Quite a legendary entry in the history of Japanese cinema, Teinosuke Kinugasa’s “A Page of Madness” was lost for 45 years, until it was rediscovered by the director in his storehouse in 1971. However, the print existing today is missing nearly a third of what was shown in theaters in 1926, while the fact that it does not contain intertitles, since it was screened with the presence of a benshi (source: Aaron Gerow (2008). A Page of Madness: Cinema and Modernity in 1920s Japan. Center for Japanese Studies, University of Michigan), makes it quite difficult to follow, even more due to its avant-garde and experimental nature. Its cinematic impact however, cannot be denied in any way.
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Having secured a distribution contract from Shochiku, Kinugasa formed the Kinugasa Motion Picture League, an endeavor that almost broke him financially, to the point that the actors of “A Page of Madness”, (some of which, like Masao Inoue, were big names at the time) had to help paint sets, push the dolly, and make props. He had only eight small lights to work with; so he painted the walls of his small studio silver to make them reflect additional illumination. The movie was shot over a relatively long period for the time, an entire month, and since Kinugasa could not afford accommodations for his actors, they slept on the set or in the front office.
Due to its aesthetics, the movie was released in cinemas specializing in foreign films, but, to everyone’s complete surprise, it was at once a big success. At the Shinjuku-Musashino-kan, it grossed over a thousand dollars a week, in period when the admission price of films had fallen to the equivalent of five cents or under. The money was most welcomed to the almost bankrupted Kinugasa, who has to move the film personally from Kyoto to Tokyo, to prevent his creditors from seizing it. (source: Joseph L. Anderson and Donald Richie (1982) The Japanese Film: Art and Industry, Princeton University Press)
The script is the result of a collaboration between Yasunari Kawabata, Kinugasa, Banko Sawada, and Minoru Inuzuka; however, as mentioned before, it is quite difficult to describe. Nevertheless, what we can say about the story is that it revolves around a retired sailor, who has become a custodian at a mental hospital to be closer to his estranged wife, one of the patients at the facility. Their daughter is soon to be married, but the father’s fear and pain surrounding his wife’s mental state, threaten the future happiness of the family. As time passes, a number of violent episodes take place inside the asylum, while the custodian also seems to lose his grip to reality, particularly due to his failures to set his wife free.
The film could not have a more fitting title, since it actually functions as a page of madness, initially due to the circumstances in the asylum, but eventually due to what is happening in the custodian’s state of mind. In order to present this state of madness, which one could say is a depiction of what is going on in the minds of the patients, Kinugasa uses a number of flashbacks and rhythmic intercutting, which intensify the depiction of the illogical occurrences that take place in both reality and in the custodian’s mind, with the borders of the two becoming almost non-existent, eventually.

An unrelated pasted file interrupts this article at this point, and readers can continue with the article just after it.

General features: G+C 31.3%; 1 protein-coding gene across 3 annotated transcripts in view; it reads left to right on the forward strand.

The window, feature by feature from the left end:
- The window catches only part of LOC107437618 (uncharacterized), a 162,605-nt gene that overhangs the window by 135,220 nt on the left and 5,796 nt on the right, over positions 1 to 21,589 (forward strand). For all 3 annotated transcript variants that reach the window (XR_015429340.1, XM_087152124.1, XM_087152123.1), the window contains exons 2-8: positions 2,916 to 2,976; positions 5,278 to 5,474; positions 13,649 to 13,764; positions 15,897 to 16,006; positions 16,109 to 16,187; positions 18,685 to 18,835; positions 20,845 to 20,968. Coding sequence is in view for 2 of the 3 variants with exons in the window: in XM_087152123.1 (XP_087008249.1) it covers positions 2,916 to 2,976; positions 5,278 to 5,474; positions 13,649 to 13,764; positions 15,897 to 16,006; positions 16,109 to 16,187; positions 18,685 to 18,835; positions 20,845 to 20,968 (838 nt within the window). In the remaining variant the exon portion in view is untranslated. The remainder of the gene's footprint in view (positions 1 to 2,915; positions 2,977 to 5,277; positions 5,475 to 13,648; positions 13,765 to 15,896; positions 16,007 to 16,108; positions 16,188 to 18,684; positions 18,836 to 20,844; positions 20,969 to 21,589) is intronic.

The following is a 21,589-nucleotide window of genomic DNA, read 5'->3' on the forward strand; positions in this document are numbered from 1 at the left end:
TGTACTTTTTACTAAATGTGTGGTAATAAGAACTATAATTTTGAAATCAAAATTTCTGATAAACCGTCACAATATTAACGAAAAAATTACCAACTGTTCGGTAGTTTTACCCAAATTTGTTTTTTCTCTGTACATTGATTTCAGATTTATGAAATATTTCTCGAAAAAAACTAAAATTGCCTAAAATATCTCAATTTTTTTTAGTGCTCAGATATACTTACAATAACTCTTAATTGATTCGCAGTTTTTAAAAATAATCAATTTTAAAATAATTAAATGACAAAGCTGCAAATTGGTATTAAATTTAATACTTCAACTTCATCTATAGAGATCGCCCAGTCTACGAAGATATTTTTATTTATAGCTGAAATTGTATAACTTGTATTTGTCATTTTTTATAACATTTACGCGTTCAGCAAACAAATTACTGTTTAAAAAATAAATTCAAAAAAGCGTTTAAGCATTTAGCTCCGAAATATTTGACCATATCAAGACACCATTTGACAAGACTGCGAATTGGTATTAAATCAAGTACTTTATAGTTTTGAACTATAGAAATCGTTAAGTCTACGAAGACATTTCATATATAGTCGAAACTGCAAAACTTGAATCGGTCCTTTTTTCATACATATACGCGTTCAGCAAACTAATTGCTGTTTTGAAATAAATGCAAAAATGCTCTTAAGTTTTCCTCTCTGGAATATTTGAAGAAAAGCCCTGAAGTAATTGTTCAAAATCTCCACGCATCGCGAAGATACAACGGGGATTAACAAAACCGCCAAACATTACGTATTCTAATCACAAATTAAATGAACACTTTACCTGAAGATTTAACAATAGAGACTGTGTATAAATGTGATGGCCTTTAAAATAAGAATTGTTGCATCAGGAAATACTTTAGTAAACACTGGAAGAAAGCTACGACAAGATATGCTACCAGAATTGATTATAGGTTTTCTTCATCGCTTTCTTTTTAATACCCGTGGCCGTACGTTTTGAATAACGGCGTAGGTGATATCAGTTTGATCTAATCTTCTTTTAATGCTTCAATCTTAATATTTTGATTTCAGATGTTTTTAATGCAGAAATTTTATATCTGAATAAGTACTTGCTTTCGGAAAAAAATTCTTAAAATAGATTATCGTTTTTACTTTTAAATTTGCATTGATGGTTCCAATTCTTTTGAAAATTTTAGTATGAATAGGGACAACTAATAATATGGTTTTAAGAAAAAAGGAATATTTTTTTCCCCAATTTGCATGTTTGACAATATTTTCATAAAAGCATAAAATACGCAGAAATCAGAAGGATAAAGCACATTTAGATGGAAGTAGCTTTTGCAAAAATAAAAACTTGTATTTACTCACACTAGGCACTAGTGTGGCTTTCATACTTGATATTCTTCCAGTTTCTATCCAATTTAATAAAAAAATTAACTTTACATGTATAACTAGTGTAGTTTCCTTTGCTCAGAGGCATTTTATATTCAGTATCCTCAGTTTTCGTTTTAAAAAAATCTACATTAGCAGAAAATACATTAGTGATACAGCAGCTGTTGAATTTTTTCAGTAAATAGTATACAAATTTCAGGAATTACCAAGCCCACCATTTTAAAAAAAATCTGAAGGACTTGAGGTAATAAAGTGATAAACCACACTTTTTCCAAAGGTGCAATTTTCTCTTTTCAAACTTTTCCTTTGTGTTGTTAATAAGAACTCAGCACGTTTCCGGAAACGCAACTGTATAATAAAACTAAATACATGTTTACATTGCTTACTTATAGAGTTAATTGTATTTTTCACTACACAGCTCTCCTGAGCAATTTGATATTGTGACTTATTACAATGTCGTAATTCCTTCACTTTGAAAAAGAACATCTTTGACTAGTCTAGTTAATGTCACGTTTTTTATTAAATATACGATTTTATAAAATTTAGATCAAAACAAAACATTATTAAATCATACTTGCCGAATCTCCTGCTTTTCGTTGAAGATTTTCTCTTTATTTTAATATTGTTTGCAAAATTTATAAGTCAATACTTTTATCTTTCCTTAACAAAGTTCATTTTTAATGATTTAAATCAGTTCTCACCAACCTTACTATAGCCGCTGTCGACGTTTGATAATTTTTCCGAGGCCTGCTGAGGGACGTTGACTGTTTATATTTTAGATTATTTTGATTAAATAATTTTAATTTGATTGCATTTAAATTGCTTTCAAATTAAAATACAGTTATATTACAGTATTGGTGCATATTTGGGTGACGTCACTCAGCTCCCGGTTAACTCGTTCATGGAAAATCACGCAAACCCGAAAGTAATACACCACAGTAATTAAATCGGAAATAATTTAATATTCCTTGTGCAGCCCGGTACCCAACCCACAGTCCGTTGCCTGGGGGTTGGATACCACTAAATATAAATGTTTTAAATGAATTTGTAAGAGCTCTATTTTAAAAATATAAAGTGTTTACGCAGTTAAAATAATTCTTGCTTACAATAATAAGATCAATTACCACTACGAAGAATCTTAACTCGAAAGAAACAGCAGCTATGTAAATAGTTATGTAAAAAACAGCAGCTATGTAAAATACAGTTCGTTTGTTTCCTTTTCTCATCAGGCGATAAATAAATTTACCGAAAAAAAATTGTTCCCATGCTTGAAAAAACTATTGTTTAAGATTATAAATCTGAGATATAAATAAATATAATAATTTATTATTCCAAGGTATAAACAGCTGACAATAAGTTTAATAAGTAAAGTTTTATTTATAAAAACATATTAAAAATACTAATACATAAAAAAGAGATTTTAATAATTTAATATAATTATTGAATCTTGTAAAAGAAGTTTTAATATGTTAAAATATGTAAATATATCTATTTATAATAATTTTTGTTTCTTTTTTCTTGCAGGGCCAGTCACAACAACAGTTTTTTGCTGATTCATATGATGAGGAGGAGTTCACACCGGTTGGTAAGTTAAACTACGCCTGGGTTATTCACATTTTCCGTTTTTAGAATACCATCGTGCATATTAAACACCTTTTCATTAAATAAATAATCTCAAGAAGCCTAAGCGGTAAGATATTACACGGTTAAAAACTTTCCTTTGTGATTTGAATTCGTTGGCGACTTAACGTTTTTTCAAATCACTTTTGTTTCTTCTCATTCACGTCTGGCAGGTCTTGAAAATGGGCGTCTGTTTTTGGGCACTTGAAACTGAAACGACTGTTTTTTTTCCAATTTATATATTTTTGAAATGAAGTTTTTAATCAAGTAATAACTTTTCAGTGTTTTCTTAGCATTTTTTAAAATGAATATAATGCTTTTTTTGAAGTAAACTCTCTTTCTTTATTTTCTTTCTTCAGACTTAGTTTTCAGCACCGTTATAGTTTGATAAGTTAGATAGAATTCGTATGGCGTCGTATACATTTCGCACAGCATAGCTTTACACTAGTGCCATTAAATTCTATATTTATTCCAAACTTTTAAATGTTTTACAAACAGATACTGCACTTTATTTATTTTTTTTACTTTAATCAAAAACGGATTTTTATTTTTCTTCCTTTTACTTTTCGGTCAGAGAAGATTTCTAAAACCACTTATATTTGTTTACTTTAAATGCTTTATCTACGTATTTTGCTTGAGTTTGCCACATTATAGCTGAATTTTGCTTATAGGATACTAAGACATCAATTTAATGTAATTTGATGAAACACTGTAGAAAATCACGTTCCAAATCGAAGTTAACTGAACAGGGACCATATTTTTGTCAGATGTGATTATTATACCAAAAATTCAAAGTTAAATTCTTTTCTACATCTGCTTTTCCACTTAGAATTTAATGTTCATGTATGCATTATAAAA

The combination of the images presented on screen, the aforementioned techniques, and the impervious, and quite fitting music by the Alloy Orchestra (who produced a new score for the film) result in an audiovisual extravaganza, a truly impactful experience, that is quite difficult to explain to ones who have not witnessed the film. The scenes where Eiko Minami is dancing, the riots, the various “dreams” the custodian experiences, the scene with the mask, and the scenes where violence erupts, are among the strongest ones, while the movie frequently functions as a freak show, where the patients play the role of Erinyes for the custodian’s past sins.
At the same time, through impressionistic symbolism, Kinugasa manages to deal with a number of social issues, as is the very Japanese “feud” between obligation and will, tradition, and the way mental illness was perceived at the time, all the while maintaining a rather realistic portrayal of the way asylums would function at the time.
The silent acting is also on a very high level, with an outstanding Masao Inoue presenting a regretful man who gradually loses his grip with reality, as he anchors the film in impressive fashion. Ayako Iijima highlights her frustration for what is happening in her life and her inability to change any of it quite convincingly, with the same applying to Yoshi Nakagawa as the custodian’s wife. The ones who steal the show, though, are Eiko Minami as the dancer and Kyosuke Takamatsu as the bearded inmate, with their presence being relatively brief but quite impactful.
I do not have much to say about this masterpiece, if you enjoy (Japanese) cinema, just buy the Blu-ray listed in the article, or even better, try to catch a screening of “A Page of Madness”, as the ones presented last year by the Japanese Avant-Garde and Experimental Film Festival and Camera Japan. You will definitely not regret either.
Note: I have to admit that I am not fully qualified to understand every aspect of the film, and thus, I have leaned heavily on the aforementioned books, and the notes and the interview featuring in the Blu-ray, although my personal opinion is still present in the article.